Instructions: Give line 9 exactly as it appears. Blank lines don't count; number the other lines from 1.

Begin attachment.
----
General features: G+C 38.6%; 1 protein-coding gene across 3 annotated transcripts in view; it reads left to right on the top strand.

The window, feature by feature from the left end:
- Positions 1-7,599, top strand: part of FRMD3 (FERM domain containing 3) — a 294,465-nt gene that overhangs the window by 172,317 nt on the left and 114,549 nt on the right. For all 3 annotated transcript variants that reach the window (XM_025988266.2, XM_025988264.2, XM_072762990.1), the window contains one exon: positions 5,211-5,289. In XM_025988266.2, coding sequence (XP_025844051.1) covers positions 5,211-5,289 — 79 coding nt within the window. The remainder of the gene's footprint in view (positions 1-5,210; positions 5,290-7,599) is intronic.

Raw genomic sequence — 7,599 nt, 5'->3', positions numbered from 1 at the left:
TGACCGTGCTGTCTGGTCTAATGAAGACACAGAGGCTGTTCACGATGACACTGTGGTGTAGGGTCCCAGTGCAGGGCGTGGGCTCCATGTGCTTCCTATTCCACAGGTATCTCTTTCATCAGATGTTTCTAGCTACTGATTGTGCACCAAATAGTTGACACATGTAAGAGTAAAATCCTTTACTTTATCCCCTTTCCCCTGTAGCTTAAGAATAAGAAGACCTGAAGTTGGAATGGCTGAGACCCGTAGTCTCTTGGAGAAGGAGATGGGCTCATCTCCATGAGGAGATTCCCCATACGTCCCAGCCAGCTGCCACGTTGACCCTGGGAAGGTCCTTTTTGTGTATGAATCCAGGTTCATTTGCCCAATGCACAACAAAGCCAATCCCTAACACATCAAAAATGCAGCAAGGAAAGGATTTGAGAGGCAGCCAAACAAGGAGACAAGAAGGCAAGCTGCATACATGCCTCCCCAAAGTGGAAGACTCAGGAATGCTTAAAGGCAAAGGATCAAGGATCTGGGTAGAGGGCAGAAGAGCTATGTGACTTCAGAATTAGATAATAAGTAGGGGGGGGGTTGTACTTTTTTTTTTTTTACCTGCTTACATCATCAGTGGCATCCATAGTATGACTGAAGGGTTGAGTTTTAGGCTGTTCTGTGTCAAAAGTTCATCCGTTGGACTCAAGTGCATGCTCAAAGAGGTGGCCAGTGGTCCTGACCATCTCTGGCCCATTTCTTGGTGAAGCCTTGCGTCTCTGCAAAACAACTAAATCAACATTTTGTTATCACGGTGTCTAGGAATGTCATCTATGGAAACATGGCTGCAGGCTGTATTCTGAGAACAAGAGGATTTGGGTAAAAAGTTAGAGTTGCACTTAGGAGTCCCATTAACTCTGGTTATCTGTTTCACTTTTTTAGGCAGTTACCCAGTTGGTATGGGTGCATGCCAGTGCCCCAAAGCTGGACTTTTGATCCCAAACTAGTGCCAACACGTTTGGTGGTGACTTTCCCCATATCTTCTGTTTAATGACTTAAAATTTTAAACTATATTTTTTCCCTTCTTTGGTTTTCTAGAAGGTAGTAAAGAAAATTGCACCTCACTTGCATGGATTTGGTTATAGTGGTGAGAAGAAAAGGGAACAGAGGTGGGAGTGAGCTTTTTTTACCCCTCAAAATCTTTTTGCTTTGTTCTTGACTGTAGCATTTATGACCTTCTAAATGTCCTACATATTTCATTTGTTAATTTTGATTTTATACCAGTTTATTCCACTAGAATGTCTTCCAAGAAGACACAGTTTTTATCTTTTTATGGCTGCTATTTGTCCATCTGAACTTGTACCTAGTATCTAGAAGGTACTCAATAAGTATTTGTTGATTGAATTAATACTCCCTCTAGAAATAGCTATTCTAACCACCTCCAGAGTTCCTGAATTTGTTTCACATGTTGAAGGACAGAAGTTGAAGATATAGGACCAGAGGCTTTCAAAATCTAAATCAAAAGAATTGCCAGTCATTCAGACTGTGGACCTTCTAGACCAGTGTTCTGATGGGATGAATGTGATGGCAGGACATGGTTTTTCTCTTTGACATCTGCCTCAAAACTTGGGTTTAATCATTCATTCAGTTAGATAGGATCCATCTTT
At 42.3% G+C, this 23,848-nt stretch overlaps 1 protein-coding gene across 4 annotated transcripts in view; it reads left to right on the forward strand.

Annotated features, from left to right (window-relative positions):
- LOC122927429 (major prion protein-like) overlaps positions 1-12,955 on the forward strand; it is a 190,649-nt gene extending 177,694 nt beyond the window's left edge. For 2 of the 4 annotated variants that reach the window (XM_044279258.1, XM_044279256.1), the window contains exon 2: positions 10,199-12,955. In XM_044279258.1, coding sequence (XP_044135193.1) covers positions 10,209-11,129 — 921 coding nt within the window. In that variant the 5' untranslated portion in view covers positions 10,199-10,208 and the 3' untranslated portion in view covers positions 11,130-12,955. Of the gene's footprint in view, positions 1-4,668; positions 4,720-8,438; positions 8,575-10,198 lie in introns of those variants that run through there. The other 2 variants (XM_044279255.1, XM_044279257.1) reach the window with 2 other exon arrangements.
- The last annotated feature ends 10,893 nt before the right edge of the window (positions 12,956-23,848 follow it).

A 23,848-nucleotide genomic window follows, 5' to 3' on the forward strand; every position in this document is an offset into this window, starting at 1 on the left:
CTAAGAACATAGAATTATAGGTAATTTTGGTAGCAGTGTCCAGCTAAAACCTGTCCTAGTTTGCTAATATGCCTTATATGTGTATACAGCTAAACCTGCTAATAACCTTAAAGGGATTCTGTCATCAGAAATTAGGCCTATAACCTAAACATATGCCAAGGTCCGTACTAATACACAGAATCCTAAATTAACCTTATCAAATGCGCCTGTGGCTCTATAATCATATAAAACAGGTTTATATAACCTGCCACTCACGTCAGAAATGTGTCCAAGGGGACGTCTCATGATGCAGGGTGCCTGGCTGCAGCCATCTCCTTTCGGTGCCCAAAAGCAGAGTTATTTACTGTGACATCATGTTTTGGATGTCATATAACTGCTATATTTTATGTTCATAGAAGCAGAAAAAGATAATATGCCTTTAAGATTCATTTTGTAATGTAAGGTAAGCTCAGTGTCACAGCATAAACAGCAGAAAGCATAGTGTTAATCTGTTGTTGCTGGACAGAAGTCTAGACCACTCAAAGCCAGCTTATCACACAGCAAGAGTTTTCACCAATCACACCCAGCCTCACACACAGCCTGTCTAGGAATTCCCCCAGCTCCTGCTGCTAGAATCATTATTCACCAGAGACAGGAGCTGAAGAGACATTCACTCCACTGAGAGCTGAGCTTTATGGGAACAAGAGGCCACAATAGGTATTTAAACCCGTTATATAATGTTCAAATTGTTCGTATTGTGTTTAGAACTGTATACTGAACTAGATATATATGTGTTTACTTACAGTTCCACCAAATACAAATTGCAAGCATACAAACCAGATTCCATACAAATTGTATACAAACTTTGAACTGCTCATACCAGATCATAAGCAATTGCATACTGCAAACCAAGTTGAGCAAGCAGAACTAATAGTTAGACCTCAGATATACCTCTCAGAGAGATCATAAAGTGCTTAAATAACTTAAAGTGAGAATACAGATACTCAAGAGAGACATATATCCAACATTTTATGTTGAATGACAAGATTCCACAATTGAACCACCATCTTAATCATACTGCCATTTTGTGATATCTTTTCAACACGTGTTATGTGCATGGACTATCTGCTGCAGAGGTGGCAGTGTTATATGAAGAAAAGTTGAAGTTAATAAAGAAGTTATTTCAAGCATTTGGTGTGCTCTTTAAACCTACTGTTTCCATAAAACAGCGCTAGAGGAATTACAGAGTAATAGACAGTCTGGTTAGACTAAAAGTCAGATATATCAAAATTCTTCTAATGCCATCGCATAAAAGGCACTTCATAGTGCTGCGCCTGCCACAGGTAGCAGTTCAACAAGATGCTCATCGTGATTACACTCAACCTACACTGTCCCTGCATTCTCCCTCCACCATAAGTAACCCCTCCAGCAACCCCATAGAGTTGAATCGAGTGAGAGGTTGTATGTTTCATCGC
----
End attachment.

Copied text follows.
- The last annotated feature ends 10,893 nt before the right edge of the window (positions 12,956-23,848 follow it).